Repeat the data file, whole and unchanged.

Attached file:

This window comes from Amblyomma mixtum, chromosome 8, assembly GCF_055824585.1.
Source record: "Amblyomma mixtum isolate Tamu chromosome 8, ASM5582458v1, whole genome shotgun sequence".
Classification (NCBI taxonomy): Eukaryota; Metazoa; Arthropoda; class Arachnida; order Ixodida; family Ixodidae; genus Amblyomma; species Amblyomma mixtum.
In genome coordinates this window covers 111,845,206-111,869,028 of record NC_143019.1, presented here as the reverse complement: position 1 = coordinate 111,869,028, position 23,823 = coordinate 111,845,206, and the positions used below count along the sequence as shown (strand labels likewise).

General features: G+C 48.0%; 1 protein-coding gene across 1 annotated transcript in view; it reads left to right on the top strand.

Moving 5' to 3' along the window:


This window comes from Amblyomma mixtum, chromosome 8, assembly GCF_055824585.1.
Source record: "Amblyomma mixtum isolate Tamu chromosome 8, ASM5582458v1, whole genome shotgun sequence".
Classification (NCBI taxonomy): Eukaryota; Metazoa; Arthropoda; class Arachnida; order Ixodida; family Ixodidae; genus Amblyomma; species Amblyomma mixtum.
In genome coordinates this window covers 111,845,206-111,869,028 of record NC_143019.1, presented here as the reverse complement: position 1 = coordinate 111,869,028, position 23,823 = coordinate 111,845,206, and the positions used below count along the sequence as shown (strand labels likewise).

General features: G+C 48.0%; 1 protein-coding gene across 1 annotated transcript in view; it reads left to right on the top strand.

Moving 5' to 3' along the window: